Skip to comments.House approves foreign wiretap bill (227-183 vote)
Posted on 08/04/2007 8:35:10 PM PDT by NormsRevenge
WASHINGTON - The House handed President Bush a victory Saturday, voting to expand the government's abilities to eavesdrop without warrants on foreign suspects whose communications pass through the United States.
The 227-183 vote, which followed the Senate's approval Friday, sends the bill to Bush for his signature. He had urged Congress to approve it, saying Saturday, "Protecting America is our most solemn obligation."
The administration said the measure is needed to speed the National Security Agency's ability to intercept phone calls, e-mails and other communications involving foreign nationals "reasonably believed to be outside the United States." Civil liberties groups and many Democrats said it goes too far, possibly enabling the government to wiretap U.S. residents communicating with overseas parties without adequate oversight from courts or Congress.
The bill updates the Foreign Intelligence Surveillance Act, known as FISA. It gives the government leeway to intercept, without warrants, communications between foreigners that are routed through equipment in United States, provided that "foreign intelligence information" is at stake. Bush describes the effort as an anti-terrorist program, but the bill is not limited to terror suspects and could have wider applications, some lawmakers said.
The government long has had substantial powers to intercept purely foreign communications that don't touch U.S. soil.
If a U.S. resident becomes the chief target of surveillance, the government would have to obtain a warrant from the special FISA court.
Congressional Democrats won a few concessions in negotiations earlier in the week. New wiretaps must be approved by the director of national intelligence and the attorney general, not just the attorney general. Congress has battled with Attorney General Alberto Gonzales on several issues, and some Democrats have accused him of perjury.
The new law also will expire in six months unless Congress renews it. The administration wanted the changes to be permanent.
Many congressional Democrats wanted tighter restrictions on government surveillance, but yielded in the face of Bush's veto threats and the impending August recess.
"This bill would grant the attorney general the ability to wiretap anybody, any place, any time without court review, without any checks and balances," said Rep. Zoe Lofgren, D-Calif., during the debate preceding the vote. "I think this unwarranted, unprecedented measure would simply eviscerate the 4th Amendment," which prohibits unreasonable searches and seizures.
Republicans disputed her description. "It does nothing to tear up the Constitution," said Rep. Dan Lungren, R-Calif.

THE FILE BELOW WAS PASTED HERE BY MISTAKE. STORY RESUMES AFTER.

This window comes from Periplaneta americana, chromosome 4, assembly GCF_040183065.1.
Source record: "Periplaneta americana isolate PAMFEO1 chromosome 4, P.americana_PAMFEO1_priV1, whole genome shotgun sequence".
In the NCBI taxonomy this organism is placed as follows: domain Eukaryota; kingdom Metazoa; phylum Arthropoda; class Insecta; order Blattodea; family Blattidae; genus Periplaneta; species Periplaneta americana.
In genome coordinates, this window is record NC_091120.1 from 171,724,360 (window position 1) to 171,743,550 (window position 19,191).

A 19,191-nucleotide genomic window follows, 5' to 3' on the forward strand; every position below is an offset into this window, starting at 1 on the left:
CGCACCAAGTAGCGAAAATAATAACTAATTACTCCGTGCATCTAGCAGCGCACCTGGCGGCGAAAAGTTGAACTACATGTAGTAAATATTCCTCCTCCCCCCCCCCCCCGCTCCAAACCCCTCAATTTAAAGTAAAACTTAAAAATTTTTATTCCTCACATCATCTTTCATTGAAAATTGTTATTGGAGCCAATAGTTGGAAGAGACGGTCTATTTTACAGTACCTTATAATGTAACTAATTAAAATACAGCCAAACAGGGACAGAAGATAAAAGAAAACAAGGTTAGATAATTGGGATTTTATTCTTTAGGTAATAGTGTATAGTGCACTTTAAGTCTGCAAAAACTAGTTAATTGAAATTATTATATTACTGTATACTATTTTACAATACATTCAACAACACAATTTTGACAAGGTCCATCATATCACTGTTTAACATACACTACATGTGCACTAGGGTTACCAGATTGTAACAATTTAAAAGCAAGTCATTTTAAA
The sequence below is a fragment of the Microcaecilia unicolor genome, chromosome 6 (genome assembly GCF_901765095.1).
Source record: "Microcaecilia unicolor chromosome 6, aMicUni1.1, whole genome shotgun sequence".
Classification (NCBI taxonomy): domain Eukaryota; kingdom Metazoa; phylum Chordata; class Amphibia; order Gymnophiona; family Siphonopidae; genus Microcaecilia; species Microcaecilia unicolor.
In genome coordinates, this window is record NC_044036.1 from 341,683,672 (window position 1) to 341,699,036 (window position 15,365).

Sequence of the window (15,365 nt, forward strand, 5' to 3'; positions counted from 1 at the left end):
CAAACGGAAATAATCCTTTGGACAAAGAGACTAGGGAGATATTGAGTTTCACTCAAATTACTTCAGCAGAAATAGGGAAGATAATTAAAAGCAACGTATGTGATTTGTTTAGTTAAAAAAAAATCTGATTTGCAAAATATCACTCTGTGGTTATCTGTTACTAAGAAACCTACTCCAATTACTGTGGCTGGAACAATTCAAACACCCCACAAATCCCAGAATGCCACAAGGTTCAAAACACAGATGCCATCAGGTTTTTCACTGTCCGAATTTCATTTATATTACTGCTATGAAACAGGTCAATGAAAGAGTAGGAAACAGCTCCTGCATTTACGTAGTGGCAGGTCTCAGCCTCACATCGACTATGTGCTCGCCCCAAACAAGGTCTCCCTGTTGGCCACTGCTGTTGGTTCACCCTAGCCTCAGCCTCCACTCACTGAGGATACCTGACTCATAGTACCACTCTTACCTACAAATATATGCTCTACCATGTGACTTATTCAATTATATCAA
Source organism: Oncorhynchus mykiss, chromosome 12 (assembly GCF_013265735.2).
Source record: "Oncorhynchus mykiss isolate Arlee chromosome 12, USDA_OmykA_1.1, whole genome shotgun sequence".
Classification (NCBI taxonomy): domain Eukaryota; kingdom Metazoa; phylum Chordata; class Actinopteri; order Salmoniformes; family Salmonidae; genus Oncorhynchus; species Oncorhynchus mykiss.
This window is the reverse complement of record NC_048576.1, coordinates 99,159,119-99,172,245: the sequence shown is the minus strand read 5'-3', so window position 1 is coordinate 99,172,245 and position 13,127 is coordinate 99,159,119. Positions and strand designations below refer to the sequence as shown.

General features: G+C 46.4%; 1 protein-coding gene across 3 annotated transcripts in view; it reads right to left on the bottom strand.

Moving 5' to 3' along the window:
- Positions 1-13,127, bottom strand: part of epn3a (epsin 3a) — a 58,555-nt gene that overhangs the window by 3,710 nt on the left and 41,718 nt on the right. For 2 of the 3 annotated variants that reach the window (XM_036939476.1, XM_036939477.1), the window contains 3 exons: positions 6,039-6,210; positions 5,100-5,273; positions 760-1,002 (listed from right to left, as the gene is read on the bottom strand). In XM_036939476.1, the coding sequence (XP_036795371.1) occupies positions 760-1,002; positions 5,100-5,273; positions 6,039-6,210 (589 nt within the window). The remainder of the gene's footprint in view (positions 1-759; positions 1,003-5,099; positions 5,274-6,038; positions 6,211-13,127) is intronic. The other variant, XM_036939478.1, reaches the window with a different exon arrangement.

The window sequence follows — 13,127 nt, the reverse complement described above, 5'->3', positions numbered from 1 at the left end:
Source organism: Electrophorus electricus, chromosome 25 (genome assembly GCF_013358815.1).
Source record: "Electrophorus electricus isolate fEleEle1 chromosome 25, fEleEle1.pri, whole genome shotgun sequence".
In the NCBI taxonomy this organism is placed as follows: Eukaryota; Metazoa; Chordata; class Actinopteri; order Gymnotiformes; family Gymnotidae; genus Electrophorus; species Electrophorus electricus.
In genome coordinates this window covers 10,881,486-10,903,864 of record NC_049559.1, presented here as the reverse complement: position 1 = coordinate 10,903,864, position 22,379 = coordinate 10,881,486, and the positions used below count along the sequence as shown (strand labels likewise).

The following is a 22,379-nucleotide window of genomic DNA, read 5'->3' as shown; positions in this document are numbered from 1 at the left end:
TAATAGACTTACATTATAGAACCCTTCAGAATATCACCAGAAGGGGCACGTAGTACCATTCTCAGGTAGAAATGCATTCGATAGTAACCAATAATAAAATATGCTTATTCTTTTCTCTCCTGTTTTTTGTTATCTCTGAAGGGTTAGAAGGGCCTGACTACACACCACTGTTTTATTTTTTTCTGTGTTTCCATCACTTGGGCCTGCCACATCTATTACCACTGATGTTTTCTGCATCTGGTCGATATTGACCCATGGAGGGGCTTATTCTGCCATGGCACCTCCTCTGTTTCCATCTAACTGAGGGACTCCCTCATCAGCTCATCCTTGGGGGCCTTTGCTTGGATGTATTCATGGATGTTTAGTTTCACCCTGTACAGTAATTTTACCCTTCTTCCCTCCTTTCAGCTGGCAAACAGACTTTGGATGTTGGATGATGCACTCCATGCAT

If an American's communications are swept up in surveillance of a foreigner, he said, "we go through a process called minimization" and get rid of the records unless there is reason to suspect the American is a threat.
The administration began pressing for changes to the law after a recent ruling by the FISA court. That decision barred the government from eavesdropping without warrants on foreign suspects whose messages were being routed through U.S. communications carriers, including Internet sites.
The roll call vote for the surveillance bill can be found at:
Wow. The Democrats did the right thing. Maybe they actually do have an instinct for self-preservation.
Key elements of surveillance bill
Key points in the surveillance bill passed by Congress this week:
_Expands the administration’s powers to eavesdrop, without a court order, on foreign suspects’ communications passing through the United States.
_Requires new wiretaps to be approved by the director of national intelligence and the attorney general, not just the attorney Ggeneral.
_Requires a court-issued warrant when a U.S. resident is the main target of surveillance.
_Requires Congress to reconsider the law in six months.
Thanks. Does me good to know who voted against this. I can’t think of one single reason why they would or should. But 183 of them did.
It’s time we get those bozos that some call “judges” out of the war on terror. If they want to participate, they can go down and see a recruiter like the rest of us. “Judges” sitting on their fat asses in their robes and wanting to control how this war is fought REALLY pisses me off!
All you have to do is read the bill, or easier yet this article, to see that this woman was standing there lying through her teeth.
"Show me just what Mohammed brought that was new, and there you will find things only evil and inhuman, such as his command to spread by the sword the faith he preached." - Manuel II Palelologus
It would be good to wipe the smirk off those imans’ faces (the ones on the airplane, I watched them today on some news show). And any other violent Muzzie’s face.
Well it wasn’t that long ago there was a bunch of idiots here who were arguing with me that wire tapping was a violation of civil rights. It’s nice to see that some people including Congress get the fact that certain steps are necessary to safeguard our country !!!
The DUmmies are in total meltdown.
Interesting that this was an issue not worthy of a vote for Hunter, Paul and Tancredo.
Interesting in deed. Kucinich is the only presidential candidate to have a say in this, jeez.
McCain didn’t vote in the Senate on this either..
My Zach Wamp from the 3rd TN District voted Yes